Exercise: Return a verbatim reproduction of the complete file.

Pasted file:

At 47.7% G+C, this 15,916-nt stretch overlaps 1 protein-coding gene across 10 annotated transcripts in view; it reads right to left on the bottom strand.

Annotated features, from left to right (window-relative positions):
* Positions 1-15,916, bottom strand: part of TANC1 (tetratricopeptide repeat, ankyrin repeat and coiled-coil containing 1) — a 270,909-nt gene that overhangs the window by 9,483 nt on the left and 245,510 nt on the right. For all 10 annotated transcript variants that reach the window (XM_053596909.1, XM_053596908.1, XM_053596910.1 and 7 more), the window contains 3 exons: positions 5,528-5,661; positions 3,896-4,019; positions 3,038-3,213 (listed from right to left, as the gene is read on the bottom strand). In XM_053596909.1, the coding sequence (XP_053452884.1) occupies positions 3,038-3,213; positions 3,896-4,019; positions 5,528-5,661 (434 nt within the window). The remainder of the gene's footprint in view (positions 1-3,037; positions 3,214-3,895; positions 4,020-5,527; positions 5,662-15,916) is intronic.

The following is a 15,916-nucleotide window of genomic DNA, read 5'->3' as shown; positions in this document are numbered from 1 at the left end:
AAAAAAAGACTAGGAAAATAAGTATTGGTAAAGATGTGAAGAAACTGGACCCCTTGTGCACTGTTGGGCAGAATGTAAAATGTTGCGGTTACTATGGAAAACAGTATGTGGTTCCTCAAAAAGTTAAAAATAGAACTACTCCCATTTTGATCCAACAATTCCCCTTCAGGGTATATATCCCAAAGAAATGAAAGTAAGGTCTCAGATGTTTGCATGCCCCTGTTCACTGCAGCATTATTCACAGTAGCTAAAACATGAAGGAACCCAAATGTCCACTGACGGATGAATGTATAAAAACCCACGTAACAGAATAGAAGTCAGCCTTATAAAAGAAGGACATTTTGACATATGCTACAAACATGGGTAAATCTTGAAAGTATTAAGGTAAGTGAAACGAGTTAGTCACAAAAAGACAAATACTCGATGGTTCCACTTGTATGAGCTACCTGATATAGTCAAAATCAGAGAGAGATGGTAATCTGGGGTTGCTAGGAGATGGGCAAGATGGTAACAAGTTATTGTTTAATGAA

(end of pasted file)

At 47.7% G+C, this 15,916-nt stretch overlaps 1 protein-coding gene across 10 annotated transcripts in view; it reads right to left on the bottom strand.

Annotated features, from left to right (window-relative positions):
* Positions 1-15,916, bottom strand: part of TANC1 (tetratricopeptide repeat, ankyrin repeat and coiled-coil containing 1) — a 270,909-nt gene that overhangs the window by 9,483 nt on the left and 245,510 nt on the right. For all 10 annotated transcript variants that reach the window (XM_053596909.1, XM_053596908.1, XM_053596910.1 and 7 more), the window contains 3 exons: positions 5,528-5,661; positions 3,896-4,019; positions 3,038-3,213 (listed from right to left, as the gene is read on the bottom strand). In XM_053596909.1, the coding sequence (XP_053452884.1) occupies positions 3,038-3,213; positions 3,896-4,019; positions 5,528-5,661 (434 nt within the window). The remainder of the gene's footprint in view (positions 1-3,037; positions 3,214-3,895; positions 4,020-5,527; positions 5,662-15,916) is intronic.

The following is a 15,916-nucleotide window of genomic DNA, read 5'->3' as shown; positions in this document are numbered from 1 at the left end:
AAAAAAAGACTAGGAAAATAAGTATTGGTAAAGATGTGAAGAAACTGGACCCCTTGTGCACTGTTGGGCAGAATGTAAAATGTTGCGGTTACTATGGAAAACAGTATGTGGTTCCTCAAAAAGTTAAAAATAGAACTACTCCCATTTTGATCCAACAATTCCCCTTCAGGGTATATATCCCAAAGAAATGAAAGTAAGGTCTCAGATGTTTGCATGCCCCTGTTCACTGCAGCATTATTCACAGTAGCTAAAACATGAAGGAACCCAAATGTCCACTGACGGATGAATGTATAAAAACCCACGTAACAGAATAGAAGTCAGCCTTATAAAAGAAGGACATTTTGACATATGCTACAAACATGGGTAAATCTTGAAAGTATTAAGGTAAGTGAAACGAGTTAGTCACAAAAAGACAAATACTCGATGGTTCCACTTGTATGAGCTACCTGATATAGTCAAAATCAGAGAGAGATGGTAATCTGGGGTTGCTAGGAGATGGGCAAGATGGTAACAAGTTATTGTTTAATGAA